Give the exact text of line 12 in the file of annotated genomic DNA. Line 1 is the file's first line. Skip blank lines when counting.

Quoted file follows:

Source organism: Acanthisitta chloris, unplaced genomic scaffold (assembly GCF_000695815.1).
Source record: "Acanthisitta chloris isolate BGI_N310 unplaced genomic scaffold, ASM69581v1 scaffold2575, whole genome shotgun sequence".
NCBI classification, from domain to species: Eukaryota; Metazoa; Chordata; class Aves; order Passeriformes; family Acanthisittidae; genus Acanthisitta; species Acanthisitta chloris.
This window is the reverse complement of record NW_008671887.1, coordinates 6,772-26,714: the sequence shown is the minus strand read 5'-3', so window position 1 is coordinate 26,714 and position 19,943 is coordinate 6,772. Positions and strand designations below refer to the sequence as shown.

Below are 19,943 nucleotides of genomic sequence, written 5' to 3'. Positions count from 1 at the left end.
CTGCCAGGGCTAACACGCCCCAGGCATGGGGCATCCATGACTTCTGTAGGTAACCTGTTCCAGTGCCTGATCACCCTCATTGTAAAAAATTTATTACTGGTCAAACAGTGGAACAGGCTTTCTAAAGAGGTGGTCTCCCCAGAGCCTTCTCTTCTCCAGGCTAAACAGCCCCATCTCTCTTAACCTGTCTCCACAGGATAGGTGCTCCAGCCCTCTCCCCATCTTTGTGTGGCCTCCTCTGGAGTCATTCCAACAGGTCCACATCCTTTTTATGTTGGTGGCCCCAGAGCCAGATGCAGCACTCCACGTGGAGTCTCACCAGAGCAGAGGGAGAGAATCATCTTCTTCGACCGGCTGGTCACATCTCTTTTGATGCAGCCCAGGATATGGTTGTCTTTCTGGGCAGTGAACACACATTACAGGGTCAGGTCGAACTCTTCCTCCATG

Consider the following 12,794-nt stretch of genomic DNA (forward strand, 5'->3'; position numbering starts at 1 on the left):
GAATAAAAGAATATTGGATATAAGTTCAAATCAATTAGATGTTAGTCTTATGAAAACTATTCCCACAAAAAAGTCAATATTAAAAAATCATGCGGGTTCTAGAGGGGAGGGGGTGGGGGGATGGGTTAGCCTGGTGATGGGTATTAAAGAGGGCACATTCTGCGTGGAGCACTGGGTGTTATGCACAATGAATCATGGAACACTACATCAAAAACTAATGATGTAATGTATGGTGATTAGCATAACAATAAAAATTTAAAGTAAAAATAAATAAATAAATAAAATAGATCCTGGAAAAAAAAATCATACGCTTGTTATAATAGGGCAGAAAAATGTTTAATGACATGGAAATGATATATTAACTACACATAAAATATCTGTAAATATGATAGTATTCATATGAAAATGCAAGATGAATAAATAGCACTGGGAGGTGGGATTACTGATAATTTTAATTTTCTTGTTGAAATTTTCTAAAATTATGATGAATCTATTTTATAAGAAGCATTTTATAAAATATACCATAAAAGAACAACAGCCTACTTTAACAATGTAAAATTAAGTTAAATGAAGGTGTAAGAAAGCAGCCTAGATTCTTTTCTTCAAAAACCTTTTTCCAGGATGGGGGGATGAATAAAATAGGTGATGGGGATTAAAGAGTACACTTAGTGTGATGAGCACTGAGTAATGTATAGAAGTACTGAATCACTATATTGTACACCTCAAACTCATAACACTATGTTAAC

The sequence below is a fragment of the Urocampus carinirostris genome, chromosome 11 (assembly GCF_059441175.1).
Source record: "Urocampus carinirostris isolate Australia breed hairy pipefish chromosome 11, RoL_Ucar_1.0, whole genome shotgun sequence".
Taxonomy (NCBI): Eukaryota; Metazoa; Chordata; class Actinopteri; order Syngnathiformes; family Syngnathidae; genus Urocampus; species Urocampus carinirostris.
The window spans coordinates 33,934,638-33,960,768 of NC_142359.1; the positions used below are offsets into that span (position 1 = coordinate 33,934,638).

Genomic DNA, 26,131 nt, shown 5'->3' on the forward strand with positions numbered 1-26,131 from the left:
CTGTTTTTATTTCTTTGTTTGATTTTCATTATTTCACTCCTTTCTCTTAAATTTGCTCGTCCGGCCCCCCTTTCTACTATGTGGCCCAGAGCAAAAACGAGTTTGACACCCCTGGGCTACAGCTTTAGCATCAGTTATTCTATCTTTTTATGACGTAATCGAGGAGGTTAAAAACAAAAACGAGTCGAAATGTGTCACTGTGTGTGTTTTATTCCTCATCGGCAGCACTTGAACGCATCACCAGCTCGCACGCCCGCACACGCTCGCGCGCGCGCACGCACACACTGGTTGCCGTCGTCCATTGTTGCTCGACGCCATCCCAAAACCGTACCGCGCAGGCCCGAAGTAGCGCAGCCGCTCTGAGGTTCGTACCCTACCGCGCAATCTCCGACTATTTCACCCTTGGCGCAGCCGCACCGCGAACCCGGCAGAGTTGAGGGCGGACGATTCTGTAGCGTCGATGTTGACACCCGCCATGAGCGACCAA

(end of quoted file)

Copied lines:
The window spans coordinates 33,934,638-33,960,768 of NC_142359.1; the positions used below are offsets into that span (position 1 = coordinate 33,934,638).